The violence that stopped Breitbart tech editor Milo Yiannopoulos from speaking at the University of California, Berkeley this week happened after some incredibly irresponsible statements by university administrators and local politicians.
Berkeley Mayor Jesse Arreguin tweeted that Milo’s “hate speech” was not “welcome in our community.” UC Berkeley Chancellor Nicholas Dirks said that the university not only opposed Milo’s views, but also his ostensibly harmful presence on campus.
Yet most of the blame must lie squarely with the rioters, who include Black Bloc anarchists and so-called “Antifa” (anti-fascist) activists, who exemplify the very fascism they supposedly want to resist.
These groups openly and explicitly declare their intention to disrupt public gatherings where conservatives — or, really, anyone they do not like for whatever reason — are scheduled to appear. They not only celebrate violence, but they come armed, masked, and prepared to fight and vandalize.
Were these groups merely showing up at events to protest — to express their views without silencing others — they would be perfectly entitled to do so. But lately, they have taken advantage of the timidity of the police — which they helped engineer, through their participation in the Black Lives Matter movement — to run amok, breaking up events and assaulting innocent people in full view of law enforcement officers and even the media. They are almost never pursued and never punished.
Consider this, from the Berkeley campus newspaper, the Daily Californian: while there were three arrests made Wednesday — two in connection with violence earlier in the day — only one of them was made by campus police at the protest itself, despite the violence. As for the city police, “[a]ccording to Berkeley Police Department spokesperson Officer Byron White, the city of Berkeley did not make any arrests in connection with the protests Wednesday night,” the Daily Californian reported.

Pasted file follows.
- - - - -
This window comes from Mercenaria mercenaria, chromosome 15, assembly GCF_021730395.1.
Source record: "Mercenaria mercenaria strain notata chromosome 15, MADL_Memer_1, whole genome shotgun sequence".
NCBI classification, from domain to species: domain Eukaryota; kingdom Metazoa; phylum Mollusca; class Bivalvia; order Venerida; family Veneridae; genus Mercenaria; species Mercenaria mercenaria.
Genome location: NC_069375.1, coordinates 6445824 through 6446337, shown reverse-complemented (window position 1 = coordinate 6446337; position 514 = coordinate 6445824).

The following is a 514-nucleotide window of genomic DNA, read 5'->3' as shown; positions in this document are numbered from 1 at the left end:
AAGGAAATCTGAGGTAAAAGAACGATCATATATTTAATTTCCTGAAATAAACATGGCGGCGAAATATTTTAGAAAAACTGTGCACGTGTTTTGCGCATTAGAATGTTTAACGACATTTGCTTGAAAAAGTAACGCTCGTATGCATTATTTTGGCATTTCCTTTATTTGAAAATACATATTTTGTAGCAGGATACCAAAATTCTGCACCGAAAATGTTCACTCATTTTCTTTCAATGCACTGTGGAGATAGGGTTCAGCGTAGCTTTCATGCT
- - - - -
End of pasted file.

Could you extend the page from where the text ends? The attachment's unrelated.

The groups that showed up Wednesday seem to exist to prevent others from exercising their civil and constitutional rights of free speech and assembly. It is time to treat them the way that the Southern Poverty Law Center — before it busied itself with suppressing conservative opinion — took on the Ku Klux Klan. It filed a civil suit against the KKK under a theory of agency, wherein the organization was held collectively responsible for any and all of the crimes and civil rights violations its members committed in furtherance of its aims.
In this case, that would mean holding radical left-wing groups collectively accountable for damage and civil rights violations by individuals at any particular protest — whether of Milo in Berkeley or Gavin McInnes in New York.
An objection might be raised: these groups are judgement-proof. That is, they are just a bunch of kids with Twitter accounts. Unlike the KKK, which had a national headquarters that it was forced to hand over to a black woman because of a $7 million civil judgment over the murder of her son, there are no assets to seize, no institutions to shut down, no one financially liable.
Well, maybe. In at least some cases, there is a paper trail connecting disruptive protests to large, well-funded organizations. In October 2016, Breitbart News reported that the George Soros-backed Democracy Alliance had funded left-wing groups with “materials, food, supplies, stipends and bail funds to sustain and escalate their disruption of business as usual.” A document obtained by Breitbart News showed the Democracy Alliance taking credit for participating in the “uprising in Baltimore.”
It is well past time for the government, or conservative legal foundations, to pursue the donors behind groups that proudly and deliberately prevent others from exercising their civil rights. And it is time to shame them: the black masks of the Black Bloc and so-called “Antifa” activists should be regarded like the white hoods of the Klan — as the uniforms of extremist hatred.
Joel B. Pollak is Senior Editor-at-Large at Breitbart News. He was named one of the “most influential” people in news media in 2016. His new book, How Trump Won: The Inside Story of a Revolution, is available from Regnery. Follow him on Twitter at @joelpollak.